Bwoon Mask, Kuba Tribe - DRC : Famous Royal three way relationship!

 

Bamilike Tribe, Cameroon[2]

To compensate for not preserving the skull of a male ancestor, a family member must undergo a ceremony involving pouring libations into the ground. Dirt gathered from the spot then becomes a proxy representing the skull of the deceased. The tradition of sprinkling drops of liquor when a new bottle is opened may be derived from this.

Gunyege Mask, Dan Tribe - Ivory Coast

 

Dan Tribe, Ivory Coast[3]

The tradition of “tin” is still an essential part of Dan culture. Young people strive to make a name for themselves by lavishly spending at community feasts to demonstrate their wealth – hence to be described as a “Dan” refers to someone who dresses well, and who shows himself to be ahead of others in the categories of wealth or social prominence.

Ashanti, Ghana[4]

The Anansi tales are believed to have originated  from the Ashanti  tribe in Ghana. The word Anansi is Akan, and means simply spider.  An example of Anansi’s craftiness is given in the excerpt which sees him capturing a nest of hornets.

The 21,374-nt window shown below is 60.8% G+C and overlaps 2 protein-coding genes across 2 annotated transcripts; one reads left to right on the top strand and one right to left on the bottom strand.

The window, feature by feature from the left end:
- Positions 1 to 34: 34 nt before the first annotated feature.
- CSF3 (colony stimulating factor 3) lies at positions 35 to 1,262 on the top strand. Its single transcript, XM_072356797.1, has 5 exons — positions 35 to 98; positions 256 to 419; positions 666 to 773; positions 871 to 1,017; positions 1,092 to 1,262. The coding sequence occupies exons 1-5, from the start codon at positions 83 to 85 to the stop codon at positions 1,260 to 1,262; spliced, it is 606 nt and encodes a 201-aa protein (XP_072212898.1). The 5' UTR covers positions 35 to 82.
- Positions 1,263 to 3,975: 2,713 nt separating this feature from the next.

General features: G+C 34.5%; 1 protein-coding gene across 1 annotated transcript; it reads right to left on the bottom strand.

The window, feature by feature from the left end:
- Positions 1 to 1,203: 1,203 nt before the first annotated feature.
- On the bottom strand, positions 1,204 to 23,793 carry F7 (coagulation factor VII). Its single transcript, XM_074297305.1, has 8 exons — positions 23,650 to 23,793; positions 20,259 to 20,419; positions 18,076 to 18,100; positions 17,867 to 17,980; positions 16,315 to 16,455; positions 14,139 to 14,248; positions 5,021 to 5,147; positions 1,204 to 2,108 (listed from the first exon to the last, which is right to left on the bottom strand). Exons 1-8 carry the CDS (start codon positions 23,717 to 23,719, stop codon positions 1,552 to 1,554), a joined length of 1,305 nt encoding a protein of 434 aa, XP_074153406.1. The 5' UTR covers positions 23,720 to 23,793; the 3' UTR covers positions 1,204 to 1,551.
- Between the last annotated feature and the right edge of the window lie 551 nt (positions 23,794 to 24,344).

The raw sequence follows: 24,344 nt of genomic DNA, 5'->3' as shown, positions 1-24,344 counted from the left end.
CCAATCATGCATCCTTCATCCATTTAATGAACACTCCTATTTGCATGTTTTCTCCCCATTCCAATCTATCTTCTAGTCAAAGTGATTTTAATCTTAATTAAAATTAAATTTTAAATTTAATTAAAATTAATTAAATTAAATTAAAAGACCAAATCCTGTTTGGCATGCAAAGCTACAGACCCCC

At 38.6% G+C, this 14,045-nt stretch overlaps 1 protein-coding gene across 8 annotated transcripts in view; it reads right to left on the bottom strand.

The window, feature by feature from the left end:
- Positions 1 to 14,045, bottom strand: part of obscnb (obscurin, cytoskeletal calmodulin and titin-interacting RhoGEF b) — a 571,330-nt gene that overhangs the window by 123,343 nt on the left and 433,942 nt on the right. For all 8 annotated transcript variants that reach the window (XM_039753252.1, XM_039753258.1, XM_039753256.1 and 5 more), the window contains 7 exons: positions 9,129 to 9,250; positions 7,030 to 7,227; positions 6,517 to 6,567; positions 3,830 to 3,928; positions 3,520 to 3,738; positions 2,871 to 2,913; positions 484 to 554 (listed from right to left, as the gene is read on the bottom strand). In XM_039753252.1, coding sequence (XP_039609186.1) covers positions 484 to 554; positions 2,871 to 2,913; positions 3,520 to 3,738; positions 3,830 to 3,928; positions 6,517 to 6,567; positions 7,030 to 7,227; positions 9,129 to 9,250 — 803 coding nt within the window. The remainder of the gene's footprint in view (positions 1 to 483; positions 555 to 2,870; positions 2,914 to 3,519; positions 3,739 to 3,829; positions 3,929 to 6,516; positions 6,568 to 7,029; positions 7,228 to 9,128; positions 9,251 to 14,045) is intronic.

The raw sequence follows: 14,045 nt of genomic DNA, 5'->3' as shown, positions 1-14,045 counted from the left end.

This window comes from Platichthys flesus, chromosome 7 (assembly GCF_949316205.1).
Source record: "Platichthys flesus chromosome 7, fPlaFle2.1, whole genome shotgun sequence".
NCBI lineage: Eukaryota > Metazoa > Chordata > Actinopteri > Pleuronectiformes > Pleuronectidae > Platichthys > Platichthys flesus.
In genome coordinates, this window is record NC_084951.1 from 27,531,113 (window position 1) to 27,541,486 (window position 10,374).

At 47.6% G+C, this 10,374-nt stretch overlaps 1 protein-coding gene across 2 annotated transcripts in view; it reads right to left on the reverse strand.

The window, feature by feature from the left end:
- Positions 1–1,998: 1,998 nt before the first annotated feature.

“To catch the hornets, Anansi filled a calabash with water and poured some over a banana leaf he held over his head and some over the nest, calling out that it was raining. He suggested the hornets get into the empty calabash, and when they obliged, he quickly sealed the opening.”

Religious Beliefs – Yoruba Tribe,Nigeria [5]

With the trans Atlantic Slave Trade, the Yoruba religion was transplanted in various parts of the western hemisphere. Today it is practiced in a host of different forms. One of these is Vodoun, a mixture of Yoruba, Catholicism, and Freemasonry, in Haiti. It is known throughout South America, the Caribbean, and Central America as Santeria where it is practiced not only by Africans but also the descendants of indigenous peoples (misnomered Indians or Hispanic) that inhabit the region. Worship in the Yoruba religion is based upon the belief in a Supreme Being (Oldumare), the creator of Heaven (Orun) and Earth (Aye); the belief in a multitude of spiritual deities (Orisha); and the belief in ancestral spirits (Egungun).